The American College of Cardiology released a bulletin on the cardiac implications of the coronavirus emphasizing the importance of advising patients with CVD on their potential increased risk for the virus.
“In geographies with active 2019-nCoV transmission (mainly China), it is reasonable to advise patients with underlying cardiovascular disease of the potential increased risk and to encourage additional, reasonable precautions,” Mohammad Madjid, MD, MS, FACC, FSCAI, assistant professor of cardiovascular medicine at McGovern Medical School at The University of Texas Health Science Center at Houston and an expert advisor of the ACC clinical bulletin, and colleagues wrote.
The coronavirus was first reported in late December 2019 and originated in Wuhan, China. Across 28 countries, there have been 45,204 confirmed cases with 1,117 confirmed deaths since Feb. 12, 2020, according to the bulletin. This virus may have a greater infectivity compared with SARS and MERS, in addition to a lower case fatality rate.
Several cardiac implications have been determined from case reports, including elevated risk for mortality or complications from the coronavirus in patients with underlying conditions, as up to 50% of patients who have been hospitalized have a chronic illness, according to the bulletin. CVD or cerebrovascular disease have been observed in 40% of patients hospitalized with a confirmed diagnosis of the coronavirus.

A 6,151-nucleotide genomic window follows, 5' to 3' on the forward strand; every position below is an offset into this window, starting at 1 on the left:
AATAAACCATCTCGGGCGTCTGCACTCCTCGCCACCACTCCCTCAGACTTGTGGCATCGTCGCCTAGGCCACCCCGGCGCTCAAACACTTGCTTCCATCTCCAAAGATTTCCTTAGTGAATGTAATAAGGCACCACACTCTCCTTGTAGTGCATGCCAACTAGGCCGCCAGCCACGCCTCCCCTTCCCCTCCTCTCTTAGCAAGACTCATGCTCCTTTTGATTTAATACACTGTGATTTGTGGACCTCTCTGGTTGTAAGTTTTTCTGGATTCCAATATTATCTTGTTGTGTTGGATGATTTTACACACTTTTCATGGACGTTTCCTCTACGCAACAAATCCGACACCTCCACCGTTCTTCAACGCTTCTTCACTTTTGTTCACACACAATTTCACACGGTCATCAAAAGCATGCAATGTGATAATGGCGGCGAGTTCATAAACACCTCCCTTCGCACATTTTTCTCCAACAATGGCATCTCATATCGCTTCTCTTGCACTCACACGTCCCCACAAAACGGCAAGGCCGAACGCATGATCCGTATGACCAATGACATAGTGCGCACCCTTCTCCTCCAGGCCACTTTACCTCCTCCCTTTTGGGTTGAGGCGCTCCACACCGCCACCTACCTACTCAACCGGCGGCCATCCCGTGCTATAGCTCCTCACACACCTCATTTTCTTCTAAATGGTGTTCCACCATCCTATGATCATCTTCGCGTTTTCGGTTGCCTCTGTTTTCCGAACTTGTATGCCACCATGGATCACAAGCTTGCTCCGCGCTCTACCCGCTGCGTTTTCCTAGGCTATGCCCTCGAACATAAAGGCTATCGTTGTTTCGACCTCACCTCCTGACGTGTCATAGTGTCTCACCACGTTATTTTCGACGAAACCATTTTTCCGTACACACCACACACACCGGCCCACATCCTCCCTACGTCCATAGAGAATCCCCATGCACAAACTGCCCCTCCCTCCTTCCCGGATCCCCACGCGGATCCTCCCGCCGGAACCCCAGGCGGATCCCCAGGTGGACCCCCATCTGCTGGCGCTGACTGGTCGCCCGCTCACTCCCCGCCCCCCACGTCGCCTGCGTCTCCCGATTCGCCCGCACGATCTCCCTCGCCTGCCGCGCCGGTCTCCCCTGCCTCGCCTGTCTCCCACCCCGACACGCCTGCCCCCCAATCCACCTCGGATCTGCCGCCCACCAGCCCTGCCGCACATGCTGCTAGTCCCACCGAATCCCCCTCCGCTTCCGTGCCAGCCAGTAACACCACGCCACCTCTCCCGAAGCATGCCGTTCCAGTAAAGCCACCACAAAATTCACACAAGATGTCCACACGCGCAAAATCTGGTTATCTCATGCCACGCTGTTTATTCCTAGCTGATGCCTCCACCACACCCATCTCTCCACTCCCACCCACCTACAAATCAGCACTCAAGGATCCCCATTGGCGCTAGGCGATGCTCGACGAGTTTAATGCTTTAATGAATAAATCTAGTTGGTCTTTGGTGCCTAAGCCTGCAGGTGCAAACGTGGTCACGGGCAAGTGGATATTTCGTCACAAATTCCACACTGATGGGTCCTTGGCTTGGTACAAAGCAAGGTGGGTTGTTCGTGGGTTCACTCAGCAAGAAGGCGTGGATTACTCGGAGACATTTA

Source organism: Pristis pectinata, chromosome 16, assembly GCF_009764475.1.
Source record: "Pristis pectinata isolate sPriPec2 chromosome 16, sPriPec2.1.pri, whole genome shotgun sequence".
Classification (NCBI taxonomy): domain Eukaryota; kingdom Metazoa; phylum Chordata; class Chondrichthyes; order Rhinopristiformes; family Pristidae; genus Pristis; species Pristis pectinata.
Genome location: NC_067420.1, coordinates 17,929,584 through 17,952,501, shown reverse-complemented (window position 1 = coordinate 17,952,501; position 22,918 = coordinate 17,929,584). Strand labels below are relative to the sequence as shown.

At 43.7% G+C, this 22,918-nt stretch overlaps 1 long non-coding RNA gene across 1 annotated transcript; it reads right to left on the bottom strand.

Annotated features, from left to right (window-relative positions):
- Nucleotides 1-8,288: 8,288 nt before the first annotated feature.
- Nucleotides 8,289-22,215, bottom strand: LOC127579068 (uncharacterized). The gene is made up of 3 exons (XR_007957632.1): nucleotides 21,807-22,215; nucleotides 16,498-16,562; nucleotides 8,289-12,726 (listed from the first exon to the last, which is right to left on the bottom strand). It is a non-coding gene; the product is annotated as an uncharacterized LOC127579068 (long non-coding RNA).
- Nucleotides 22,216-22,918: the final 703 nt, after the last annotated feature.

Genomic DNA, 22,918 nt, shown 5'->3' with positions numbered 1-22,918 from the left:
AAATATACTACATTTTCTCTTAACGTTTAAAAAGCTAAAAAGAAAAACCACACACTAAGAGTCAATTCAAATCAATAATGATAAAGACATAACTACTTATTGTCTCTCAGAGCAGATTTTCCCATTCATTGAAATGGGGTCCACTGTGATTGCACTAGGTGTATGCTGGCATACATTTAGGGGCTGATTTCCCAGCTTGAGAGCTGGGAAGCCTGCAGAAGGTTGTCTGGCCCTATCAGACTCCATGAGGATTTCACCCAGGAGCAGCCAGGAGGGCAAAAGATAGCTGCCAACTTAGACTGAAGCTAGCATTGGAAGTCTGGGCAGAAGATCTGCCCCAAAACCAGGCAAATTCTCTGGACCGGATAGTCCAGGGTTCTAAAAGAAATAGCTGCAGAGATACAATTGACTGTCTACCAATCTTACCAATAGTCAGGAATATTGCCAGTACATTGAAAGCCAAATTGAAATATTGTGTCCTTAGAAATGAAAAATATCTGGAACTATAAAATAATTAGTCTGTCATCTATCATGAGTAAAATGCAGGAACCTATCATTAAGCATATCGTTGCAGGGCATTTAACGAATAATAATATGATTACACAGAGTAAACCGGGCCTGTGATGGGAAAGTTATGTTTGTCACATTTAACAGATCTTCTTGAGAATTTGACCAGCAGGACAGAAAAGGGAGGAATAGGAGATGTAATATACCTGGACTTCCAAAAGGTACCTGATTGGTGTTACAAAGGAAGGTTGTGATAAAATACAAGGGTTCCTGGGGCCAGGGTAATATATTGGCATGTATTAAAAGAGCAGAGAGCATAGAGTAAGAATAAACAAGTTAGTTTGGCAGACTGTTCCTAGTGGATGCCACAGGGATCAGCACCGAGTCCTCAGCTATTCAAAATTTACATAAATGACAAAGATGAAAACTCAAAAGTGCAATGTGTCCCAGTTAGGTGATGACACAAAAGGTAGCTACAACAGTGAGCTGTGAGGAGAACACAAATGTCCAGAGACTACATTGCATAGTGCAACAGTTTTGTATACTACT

Nearly 20% of patients developed acute respiratory distress syndrome, according to a case report of 138 hospitalized patients. In addition, 7.2% developed acute cardiac injury, 8.7% developed shock, 3.6% developed acute kidney injury and 16.7% developed arrhythmias. Several unpublished first-hand reports also suggested that some patients who were diagnosed with the coronavirus developed myocarditis.
The bulletin also addresses the use of guideline-directed medical therapies to potentially provide additional protection.
“Some experts have suggested that the rigorous use of guideline-directed plaque stabilizing agents could offer additional protection to CVD patients during a widespread outbreak (statins, beta-blockers, ACE inhibitors, aspirin); however, such therapies should be tailored to individual patients,” Madjid and colleagues wrote.
Keeping up to date with vaccinations is also important for patients with CVD, including pneumococcal and influenza vaccines, according to the bulletin. Patients who develop the coronavirus should be triaged based on the presence of underlying chronic diseases including CVD, respiratory and renal diseases so they receive prioritized treatment.
As health care providers focus in on the coronavirus, there is a possibility that classic symptoms and presentation of acute MI may be missed and result in underdiagnosis, according to the bulletin.
“2019-nCoV is a fast-moving epidemic with an uncertain clinical profile,” Madjid and colleagues wrote. “Providers should be prepared for guidance to shift as more information becomes available.” – by Darlene Dobkowski
Madjid M, et al. ACC Clinical Bulletin: Cardiac Implications of Novel Wuhan Coronavirus (2019-nCoV). Accessed Feb. 13, 2020.
Disclosure: Madjid reports he consulted for Sanofi Pasteur.